Did his villain inspire Puccini's?
Think about it: in the initial Star Wars movie, Luke tells Obi-wan that, naturally, he's against the evil Empire, but he doesn't really want to get involved. By the end of that film, however, he's in the Rebellion up to his eyeballs and acts heroically. Cavaradossi tells Angelotti of his loathing for Scarpia, that vicious agent of the Bourbon monarchy, but to this point in his life he's been content to create beautiful paintings and be Floria Tosca's lover. As with Luke, that all changes as Puccini's Tosca progresses.
Next week I'll have a corresponding character match for Tosca herself, but this post is all about the Baron Scarpia, Chief of Police in Rome.
I don't even have to think up a character match for Scarpia: he does it himself! Whatever else we may think of him, Scarpia is an excellent policeman, with investigative chops worthy of any detective on TV. He quickly infers the meaning of the various clues left at Sant'Andrea delle Valle, correctly deducing that Cavaradossi is in league with the escaped fugitive Angelotti. When Tosca shows up in search of Mario, Scarpia instantly realizes that if he arouses her notorious jealous streak, she'll likely lead him to both men.
This is when he realizes his character match.
"Iago had a handkerchief, and I a fan to drive a jealous lover to distraction!" he says, holding the fan with which he intends to "prove" that Cavaradossi has been unfaithful.
In Act 2 it becomes clear that this connection to Iago, the villain in Verdi's adaptation of Shakespeare's Othello, is very important to Puccini and his librettists. In Scarpia's monologue at the top of the act, pains are taken to drive home the similarity between the two characters. The conclusion of the monologue contains, if you will, Scarpia's "Credo", a moment in which he acknowledges his lack of moral compass:
"For myself the violent conquest
has stronger relish than the soft surrender.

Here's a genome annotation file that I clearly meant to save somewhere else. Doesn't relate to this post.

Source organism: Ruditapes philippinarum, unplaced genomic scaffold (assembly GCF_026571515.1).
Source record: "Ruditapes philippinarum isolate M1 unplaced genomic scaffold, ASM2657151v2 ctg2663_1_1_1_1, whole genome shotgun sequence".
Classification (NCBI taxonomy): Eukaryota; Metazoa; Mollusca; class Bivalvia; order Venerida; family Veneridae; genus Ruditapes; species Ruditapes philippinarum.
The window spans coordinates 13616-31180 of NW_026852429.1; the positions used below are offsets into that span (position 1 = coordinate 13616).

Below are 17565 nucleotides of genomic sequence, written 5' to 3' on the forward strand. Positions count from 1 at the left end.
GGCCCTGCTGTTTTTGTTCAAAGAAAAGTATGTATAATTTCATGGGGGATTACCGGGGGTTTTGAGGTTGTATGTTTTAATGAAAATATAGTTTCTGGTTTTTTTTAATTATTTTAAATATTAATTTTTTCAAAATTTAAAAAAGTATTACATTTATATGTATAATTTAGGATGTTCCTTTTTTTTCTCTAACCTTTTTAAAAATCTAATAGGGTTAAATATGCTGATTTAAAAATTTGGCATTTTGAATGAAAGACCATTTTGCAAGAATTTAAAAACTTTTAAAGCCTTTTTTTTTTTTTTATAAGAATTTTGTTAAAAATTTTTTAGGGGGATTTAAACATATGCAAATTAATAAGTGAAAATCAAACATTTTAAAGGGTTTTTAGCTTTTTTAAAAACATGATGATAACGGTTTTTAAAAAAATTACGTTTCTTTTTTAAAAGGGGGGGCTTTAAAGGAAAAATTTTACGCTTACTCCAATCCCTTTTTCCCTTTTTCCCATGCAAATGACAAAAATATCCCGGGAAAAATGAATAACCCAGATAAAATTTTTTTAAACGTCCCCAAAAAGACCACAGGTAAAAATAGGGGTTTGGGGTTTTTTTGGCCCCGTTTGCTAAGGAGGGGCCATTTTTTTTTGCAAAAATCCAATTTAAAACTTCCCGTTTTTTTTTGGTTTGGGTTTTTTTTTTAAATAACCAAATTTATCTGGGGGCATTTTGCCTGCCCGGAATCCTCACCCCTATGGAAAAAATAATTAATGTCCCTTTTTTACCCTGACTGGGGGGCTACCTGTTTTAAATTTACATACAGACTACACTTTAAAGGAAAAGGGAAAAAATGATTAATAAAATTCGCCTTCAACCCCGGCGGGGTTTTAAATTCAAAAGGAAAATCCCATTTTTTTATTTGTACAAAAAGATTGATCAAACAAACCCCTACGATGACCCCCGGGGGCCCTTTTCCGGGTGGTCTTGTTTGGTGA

I take no delight in sighs or vows
exchanged at misty lunar dawn.
I know not how to draw
harmony from guitars, or horoscopes
from flowers, nor am I apt at dalliance,
or cooing like the turtle dove. I crave,
I pursue the craved thing, satiate myself and cast it by,
and seek new bait. God made diverse beauties
as he made diverse wines, and of these
God-like works I mean to taste my full."
The last two sentences are delivered at the top of his lungs, with fierceness and arrogance. It's meant to put us in mind of Iago's full-throated "Credo" at the top of Act 2 in Otello:
Who has created me in His image
And who I call upon in hate.
I was born from some vile seed or base atom.
I am evil because I am a man,
And I feel primordial slime in me.
Got it? They're both bad to the bone without any trace of conscience or shame. SCARPIA IS IAGO.
But is he, though?
In Your Faithful Blogger's opinion, Scarpia's identification with Iago isn't completely convincing. It rests wholly on the premise of using a rival's jealous nature to achieve one's evil intentions. But the similarity ends there!
The reason Iago is such a memorable character is that he presents an amiable, empathetic facade to others; he's the one man no one would ever suspect of cruelty. His manipulation is so subtle that the other characters never realize he was doing it until it's too late.
Scarpia, on the other hand, is a violent thug, and everybody in Rome knows it, as Tosca makes plain in her famous epitaph over his corpse:
"And before him trembled all of Rome."
This leads us to realize that, in reality, Baron Scarpia is kind of an anti-Iago - in methods if not in evil agendas. Perhaps his facile self-analysis reveals that he is incapable of seeing himself as he really is. He's failed to follow the iconic advice of Sophocles: